Director Quentin Tarantino attends the fourth annual LACMA Art + Film gala honoring Barbara Kruger and Tarantino in Los Angeles on Nov. 1, 2014. Photo by Jim Ruymen/UPI | License Photo
NEW YORK , Nov. 18 (UPI) -- Quentin Tarantino appeared on "The View" on Wednesday, saying he is not a "cop-hater" and does not believe that all police officers are murderers.
The Pulp Fiction and Django Unchained writer and director said he has been vilified in the media by law-enforcement unions after he spoke at a New York City rally last month.
Tarantino said he supported the event because he wanted families from around the United States with loved ones who died in police custody to have a chance to tell their stories.
He further clarified the "murderers" to whom he referred were police who allegedly abused their authority by using excessive force. He went on to say he wanted to start conversations about what constitutes murder and what type of police force Americans want and need in the 21st century.
"I was talking about these specific instances that we have seen, these tragedies," Tarantino explained, referring to people killed by police and acknowledging he regards the officers involved in their deaths as murderers even if investigations cleared them of wrongdoing. "These people who were alive and are now dead are not statistics; they're not numbers."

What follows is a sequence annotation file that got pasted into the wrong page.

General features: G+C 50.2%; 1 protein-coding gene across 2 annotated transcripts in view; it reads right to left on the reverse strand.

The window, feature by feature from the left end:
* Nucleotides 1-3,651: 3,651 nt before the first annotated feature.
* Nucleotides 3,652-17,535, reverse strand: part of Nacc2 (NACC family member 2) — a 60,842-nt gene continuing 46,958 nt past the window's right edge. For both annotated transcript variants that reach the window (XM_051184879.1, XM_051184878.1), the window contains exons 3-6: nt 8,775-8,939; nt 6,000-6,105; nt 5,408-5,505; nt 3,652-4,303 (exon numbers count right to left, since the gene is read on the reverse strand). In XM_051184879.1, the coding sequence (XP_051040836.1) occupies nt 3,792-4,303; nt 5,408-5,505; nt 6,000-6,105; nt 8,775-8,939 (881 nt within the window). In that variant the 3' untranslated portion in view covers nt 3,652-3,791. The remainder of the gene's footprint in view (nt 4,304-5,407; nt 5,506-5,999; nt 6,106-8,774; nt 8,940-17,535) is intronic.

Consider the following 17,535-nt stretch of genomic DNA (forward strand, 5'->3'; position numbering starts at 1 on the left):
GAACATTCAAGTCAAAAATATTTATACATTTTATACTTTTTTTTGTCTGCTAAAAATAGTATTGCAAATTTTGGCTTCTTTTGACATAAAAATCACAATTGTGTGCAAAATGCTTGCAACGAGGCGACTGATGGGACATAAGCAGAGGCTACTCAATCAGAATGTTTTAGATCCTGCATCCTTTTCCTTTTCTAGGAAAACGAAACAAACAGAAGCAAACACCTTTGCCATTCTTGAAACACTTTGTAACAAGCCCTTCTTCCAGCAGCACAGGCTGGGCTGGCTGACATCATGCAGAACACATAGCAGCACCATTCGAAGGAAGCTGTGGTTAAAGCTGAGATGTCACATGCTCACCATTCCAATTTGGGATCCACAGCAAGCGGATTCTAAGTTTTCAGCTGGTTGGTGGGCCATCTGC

"So, you're not anti-police?" View moderator Whoopi Goldberg wanted to know.
"I am not anti-police. I am not a cop-hater," he replied. "They are trying to vilify me as that. As far as I am concerned, Patrick Lynch, the head of the NYPD union, is slandering me by calling me a cop-hater because they can't deal with the criticism I am giving them. ... I, obviously, do not believe that all cops are murderers. I didn't say that. I didn't imply that. I was talking about these specific cases."
Co-host Paula Faris then told Tarantino a lot of people were upset by his comments because he made them just days after a New York City police officer was shot and killed in the line of duty.
"I think the timing is unfortunate," the filmmaker admitted, but added: "Rallies like this take months to set up. ... We were sending the people down here. So, what? Because that happened, we're going to tell all of the families: 'You're not going to tell your story? You're not going to say your piece. You're not going to talk about your loved ones. We're going to send you home. I'm sorry, the timing is just not right. It's not good.' We were not going to do that. The people need to be heard."
"If you have to call 911, though, are you going to say you're Martin Scorsese or are you going to say you're Quentin Tarantino?" co-host Joy Behar inquired.
Tarantino smiled and said: "Oh, no, no, no! The cops can use this rhetoric that they are using and some of them are talking about they've got surprises for me and they're going to do this and do that and they sound like bad guys in a 1980s action movie."
"I'm hoping from all of this, there will be a dialogue because vilifying anybody doesn't ever solve anything," Goldberg said, wrapping up the segment. "We need the police force. ... And just so we're all really clear. I just want to reiterate, because you know what tends to happen, we have no issue with the police. Nobody on this panel has any issue with the police. We're having a conversation."